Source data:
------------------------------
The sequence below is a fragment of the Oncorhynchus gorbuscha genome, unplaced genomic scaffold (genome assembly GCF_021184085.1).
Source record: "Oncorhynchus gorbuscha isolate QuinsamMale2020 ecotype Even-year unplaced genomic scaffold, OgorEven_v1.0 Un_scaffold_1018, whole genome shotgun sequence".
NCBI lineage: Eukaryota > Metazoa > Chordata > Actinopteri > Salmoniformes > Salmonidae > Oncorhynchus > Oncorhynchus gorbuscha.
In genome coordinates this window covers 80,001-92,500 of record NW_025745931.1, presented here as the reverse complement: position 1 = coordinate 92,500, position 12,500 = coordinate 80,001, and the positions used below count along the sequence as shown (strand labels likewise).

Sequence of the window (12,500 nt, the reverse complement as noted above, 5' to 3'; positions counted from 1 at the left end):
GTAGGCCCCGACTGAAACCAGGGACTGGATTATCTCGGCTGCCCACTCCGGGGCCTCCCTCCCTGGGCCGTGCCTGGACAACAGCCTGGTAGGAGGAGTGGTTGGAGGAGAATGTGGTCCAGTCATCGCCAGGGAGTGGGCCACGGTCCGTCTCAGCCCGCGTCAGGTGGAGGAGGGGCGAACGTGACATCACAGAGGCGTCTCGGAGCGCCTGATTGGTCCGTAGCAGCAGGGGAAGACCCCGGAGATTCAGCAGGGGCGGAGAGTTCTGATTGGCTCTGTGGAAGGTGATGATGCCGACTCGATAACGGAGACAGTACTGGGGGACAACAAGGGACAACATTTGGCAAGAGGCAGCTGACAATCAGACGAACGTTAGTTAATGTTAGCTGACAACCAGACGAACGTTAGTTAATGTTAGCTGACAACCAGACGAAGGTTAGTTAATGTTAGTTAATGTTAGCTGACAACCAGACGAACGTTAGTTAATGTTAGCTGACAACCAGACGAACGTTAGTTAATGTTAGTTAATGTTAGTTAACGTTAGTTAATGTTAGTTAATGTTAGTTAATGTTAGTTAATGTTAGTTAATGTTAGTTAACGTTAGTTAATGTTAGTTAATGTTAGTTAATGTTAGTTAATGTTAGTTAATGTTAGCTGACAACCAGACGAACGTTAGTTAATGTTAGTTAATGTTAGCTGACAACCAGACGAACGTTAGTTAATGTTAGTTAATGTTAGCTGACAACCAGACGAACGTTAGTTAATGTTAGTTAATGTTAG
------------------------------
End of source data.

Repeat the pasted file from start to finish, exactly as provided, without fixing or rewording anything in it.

The sequence below is a fragment of the Oncorhynchus gorbuscha genome, unplaced genomic scaffold (genome assembly GCF_021184085.1).
Source record: "Oncorhynchus gorbuscha isolate QuinsamMale2020 ecotype Even-year unplaced genomic scaffold, OgorEven_v1.0 Un_scaffold_1018, whole genome shotgun sequence".
NCBI lineage: Eukaryota > Metazoa > Chordata > Actinopteri > Salmoniformes > Salmonidae > Oncorhynchus > Oncorhynchus gorbuscha.
In genome coordinates this window covers 80,001-92,500 of record NW_025745931.1, presented here as the reverse complement: position 1 = coordinate 92,500, position 12,500 = coordinate 80,001, and the positions used below count along the sequence as shown (strand labels likewise).

Sequence of the window (12,500 nt, the reverse complement as noted above, 5' to 3'; positions counted from 1 at the left end):
GTAGGCCCCGACTGAAACCAGGGACTGGATTATCTCGGCTGCCCACTCCGGGGCCTCCCTCCCTGGGCCGTGCCTGGACAACAGCCTGGTAGGAGGAGTGGTTGGAGGAGAATGTGGTCCAGTCATCGCCAGGGAGTGGGCCACGGTCCGTCTCAGCCCGCGTCAGGTGGAGGAGGGGCGAACGTGACATCACAGAGGCGTCTCGGAGCGCCTGATTGGTCCGTAGCAGCAGGGGAAGACCCCGGAGATTCAGCAGGGGCGGAGAGTTCTGATTGGCTCTGTGGAAGGTGATGATGCCGACTCGATAACGGAGACAGTACTGGGGGACAACAAGGGACAACATTTGGCAAGAGGCAGCTGACAATCAGACGAACGTTAGTTAATGTTAGCTGACAACCAGACGAACGTTAGTTAATGTTAGCTGACAACCAGACGAAGGTTAGTTAATGTTAGTTAATGTTAGCTGACAACCAGACGAACGTTAGTTAATGTTAGCTGACAACCAGACGAACGTTAGTTAATGTTAGTTAATGTTAGTTAACGTTAGTTAATGTTAGTTAATGTTAGTTAATGTTAGTTAATGTTAGTTAATGTTAGTTAACGTTAGTTAATGTTAGTTAATGTTAGTTAATGTTAGTTAATGTTAGTTAATGTTAGCTGACAACCAGACGAACGTTAGTTAATGTTAGTTAATGTTAGCTGACAACCAGACGAACGTTAGTTAATGTTAGTTAATGTTAGCTGACAACCAGACGAACGTTAGTTAATGTTAGTTAATGTTAG